Friday, March 21, 2014

DVD Review - Prehab/Rehab 101: The Groundwork Progressions

The Functional Movement Screen has certainly revolutionized the landscape of S&C over the past decade, but it has left some coaches confused. Where do I start? What can I have my athletes do today? Do I need to write 20 different training menus to cover all of my students' needs? The answers are simpler than you might think, and Dr. Cheng's newest work provides an clear access route to improved mobility and stability that most coaches would miss - groundwork progressions.

Let me be perfectly honest, I loathe corrective work. Like most gym-rats at heart, I like to lift weights and anything that can be described as "twisty", "bendy", "unilateral", "contralateral", "prehab", or "rehab" has a way of very quickly falling out of my exercise rotation. I can put on a happy face when I'm coached through it, but it's just NOT what I want to do in the gym.

That said, I know I need to do it. Dr. Mark Cheng's DVD made it all seem laughably easy to incorporate into my existing "restorative work" (which usually consists of lying around on the floor and stretching). The deceptively simple patterns that I did while watching silly television very quickly had my hips and shoulders (and by extension, neck and knees) feeling better.

If you are a coach or trainer that works with populations that have hip and shoulder issues (which is most of us), then this DVD is a must-see. It is also easily applicable for the self-coach struggling to find the right mix of correctives in their training.

Give some the ideas in the clips below a try in your own training and I think you'll see how effective a small dose of good movement medicine can be.

Prehab/Rehab 101: The Groundwork Progressions

Thursday, March 20, 2014

Play and The Beginner's Mind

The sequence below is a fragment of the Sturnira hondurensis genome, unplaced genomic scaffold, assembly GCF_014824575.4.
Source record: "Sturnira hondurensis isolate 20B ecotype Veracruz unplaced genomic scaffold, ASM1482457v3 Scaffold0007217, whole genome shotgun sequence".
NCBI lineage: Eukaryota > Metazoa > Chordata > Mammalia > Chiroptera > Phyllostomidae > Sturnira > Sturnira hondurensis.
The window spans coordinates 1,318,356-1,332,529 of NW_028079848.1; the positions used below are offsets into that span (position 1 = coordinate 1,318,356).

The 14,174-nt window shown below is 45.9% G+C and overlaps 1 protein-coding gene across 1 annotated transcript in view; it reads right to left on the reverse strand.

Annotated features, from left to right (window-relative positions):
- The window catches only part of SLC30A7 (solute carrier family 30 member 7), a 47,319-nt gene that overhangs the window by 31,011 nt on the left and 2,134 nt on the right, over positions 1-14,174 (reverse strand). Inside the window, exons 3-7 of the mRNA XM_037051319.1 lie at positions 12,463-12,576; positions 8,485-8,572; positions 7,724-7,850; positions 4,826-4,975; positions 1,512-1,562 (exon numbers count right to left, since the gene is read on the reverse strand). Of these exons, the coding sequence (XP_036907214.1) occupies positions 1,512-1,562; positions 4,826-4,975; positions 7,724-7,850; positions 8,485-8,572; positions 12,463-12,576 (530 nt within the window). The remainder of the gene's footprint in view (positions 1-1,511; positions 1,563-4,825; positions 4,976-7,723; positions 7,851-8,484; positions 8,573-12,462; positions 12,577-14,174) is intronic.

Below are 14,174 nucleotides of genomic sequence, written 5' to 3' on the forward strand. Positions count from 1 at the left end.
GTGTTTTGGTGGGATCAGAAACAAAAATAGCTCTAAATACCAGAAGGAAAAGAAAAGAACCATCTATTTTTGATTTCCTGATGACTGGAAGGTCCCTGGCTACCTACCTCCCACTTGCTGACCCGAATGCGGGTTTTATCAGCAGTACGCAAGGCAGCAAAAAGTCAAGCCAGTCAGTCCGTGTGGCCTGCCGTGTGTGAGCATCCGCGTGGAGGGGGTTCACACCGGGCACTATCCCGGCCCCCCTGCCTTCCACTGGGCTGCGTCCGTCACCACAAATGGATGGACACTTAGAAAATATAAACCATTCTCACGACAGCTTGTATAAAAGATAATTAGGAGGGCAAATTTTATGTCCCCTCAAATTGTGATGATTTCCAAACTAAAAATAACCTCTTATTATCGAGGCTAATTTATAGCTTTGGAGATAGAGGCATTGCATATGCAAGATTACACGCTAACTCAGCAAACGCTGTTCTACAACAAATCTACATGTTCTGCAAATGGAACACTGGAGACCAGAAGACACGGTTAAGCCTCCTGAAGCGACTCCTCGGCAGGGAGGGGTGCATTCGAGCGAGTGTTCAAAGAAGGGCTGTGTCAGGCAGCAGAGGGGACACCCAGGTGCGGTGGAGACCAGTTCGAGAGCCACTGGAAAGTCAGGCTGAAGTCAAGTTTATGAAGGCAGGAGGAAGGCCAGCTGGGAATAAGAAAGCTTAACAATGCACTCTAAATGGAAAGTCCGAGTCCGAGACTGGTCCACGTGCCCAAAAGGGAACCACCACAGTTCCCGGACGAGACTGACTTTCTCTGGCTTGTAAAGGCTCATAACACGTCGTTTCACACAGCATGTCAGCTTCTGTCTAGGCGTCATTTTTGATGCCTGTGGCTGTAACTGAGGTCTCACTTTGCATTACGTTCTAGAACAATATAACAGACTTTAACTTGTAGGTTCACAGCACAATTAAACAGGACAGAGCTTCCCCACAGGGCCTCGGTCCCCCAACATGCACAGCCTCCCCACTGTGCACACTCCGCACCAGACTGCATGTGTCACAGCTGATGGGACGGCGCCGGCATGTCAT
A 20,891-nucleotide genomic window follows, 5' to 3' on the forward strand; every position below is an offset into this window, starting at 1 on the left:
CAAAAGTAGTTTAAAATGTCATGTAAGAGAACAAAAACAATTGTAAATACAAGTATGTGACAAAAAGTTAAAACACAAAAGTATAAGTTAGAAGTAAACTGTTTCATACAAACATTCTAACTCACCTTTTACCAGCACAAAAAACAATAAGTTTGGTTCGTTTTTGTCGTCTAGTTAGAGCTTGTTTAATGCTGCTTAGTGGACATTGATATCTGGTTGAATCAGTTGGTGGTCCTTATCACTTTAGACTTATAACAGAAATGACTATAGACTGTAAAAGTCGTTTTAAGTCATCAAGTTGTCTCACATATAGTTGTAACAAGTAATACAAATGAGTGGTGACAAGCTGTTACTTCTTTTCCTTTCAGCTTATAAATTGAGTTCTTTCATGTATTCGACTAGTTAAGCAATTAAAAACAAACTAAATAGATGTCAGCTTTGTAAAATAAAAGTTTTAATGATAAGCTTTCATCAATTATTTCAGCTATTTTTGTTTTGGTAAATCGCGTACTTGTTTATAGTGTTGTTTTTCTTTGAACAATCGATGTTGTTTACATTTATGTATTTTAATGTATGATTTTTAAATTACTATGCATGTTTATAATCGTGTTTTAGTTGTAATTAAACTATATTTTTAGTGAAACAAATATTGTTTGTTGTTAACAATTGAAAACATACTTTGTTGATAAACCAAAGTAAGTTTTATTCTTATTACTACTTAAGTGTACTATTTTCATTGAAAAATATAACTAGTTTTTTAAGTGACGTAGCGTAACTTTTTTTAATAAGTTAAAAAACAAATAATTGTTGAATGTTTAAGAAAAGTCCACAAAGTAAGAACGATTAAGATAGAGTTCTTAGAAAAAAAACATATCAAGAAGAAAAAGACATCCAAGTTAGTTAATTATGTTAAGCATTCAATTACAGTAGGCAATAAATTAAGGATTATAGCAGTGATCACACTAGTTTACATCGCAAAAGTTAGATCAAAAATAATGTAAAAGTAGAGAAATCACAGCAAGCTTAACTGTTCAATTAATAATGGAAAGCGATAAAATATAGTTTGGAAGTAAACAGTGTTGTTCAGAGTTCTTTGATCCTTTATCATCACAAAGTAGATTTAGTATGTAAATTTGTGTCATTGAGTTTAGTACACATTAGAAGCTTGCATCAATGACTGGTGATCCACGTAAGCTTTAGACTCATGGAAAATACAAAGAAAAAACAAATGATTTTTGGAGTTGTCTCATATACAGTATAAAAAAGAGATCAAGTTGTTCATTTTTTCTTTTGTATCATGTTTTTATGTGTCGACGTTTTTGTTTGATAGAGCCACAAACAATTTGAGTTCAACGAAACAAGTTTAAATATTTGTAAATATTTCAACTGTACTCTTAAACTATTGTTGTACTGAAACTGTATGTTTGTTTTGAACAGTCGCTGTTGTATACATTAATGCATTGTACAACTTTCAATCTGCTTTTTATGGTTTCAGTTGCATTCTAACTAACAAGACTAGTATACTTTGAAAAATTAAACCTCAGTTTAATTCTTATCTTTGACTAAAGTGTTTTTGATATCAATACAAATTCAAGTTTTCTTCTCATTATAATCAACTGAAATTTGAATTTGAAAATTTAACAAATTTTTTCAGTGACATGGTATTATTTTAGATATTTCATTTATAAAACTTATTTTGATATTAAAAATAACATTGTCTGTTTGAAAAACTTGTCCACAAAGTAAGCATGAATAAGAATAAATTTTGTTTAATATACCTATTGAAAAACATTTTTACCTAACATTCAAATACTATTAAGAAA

I have a wonderful memory. I am on the Serengeti Plain, watching a pride of lions. They are mostly belly up, sleeping and yawning after a big feed. Suddenly, two adolescent lionesses who have been wrestling and rolling around with each other begin a wild ballet. At first, it looks like a fight, but then I see that it is a full-blown, rough-and-tumble dance, choreographed intrinsically by play. It is rhythmic, gorgeous, dominated by curvilinear movements and rat-a-tat slaps. There are no signs of aggression. The cats make "soft" eye contact, their hair is smooth instead of bristling, their claws are retracted and their fangs covered. They make sounds - low shrieks of joy - that are particular to this, and only this, behavior. I almost need a slow-mo camera to catch the intricacy of the movement. And I feel something deep inside me. A visceral thrill, something pure and primal. My linear thoughts get overridden by the epiphany of this moment. It seems as if a spirit of divinity has infused these magnificent cats. A spirit of joyousness in physical form. Something more than reflex, something intrinsically creative. I am reminded of Hemingway's The Old Man and the Sea, when the title character is at the limits of his endurance in his struggle with a giant marlin. All of Santiago's dreams of storms, fish, women, and fights fall away, leaving only a dream of lions playing on the beach, like cats in the dusk. That is the essential nature of play. It remains when the importance of so much else has fallen away.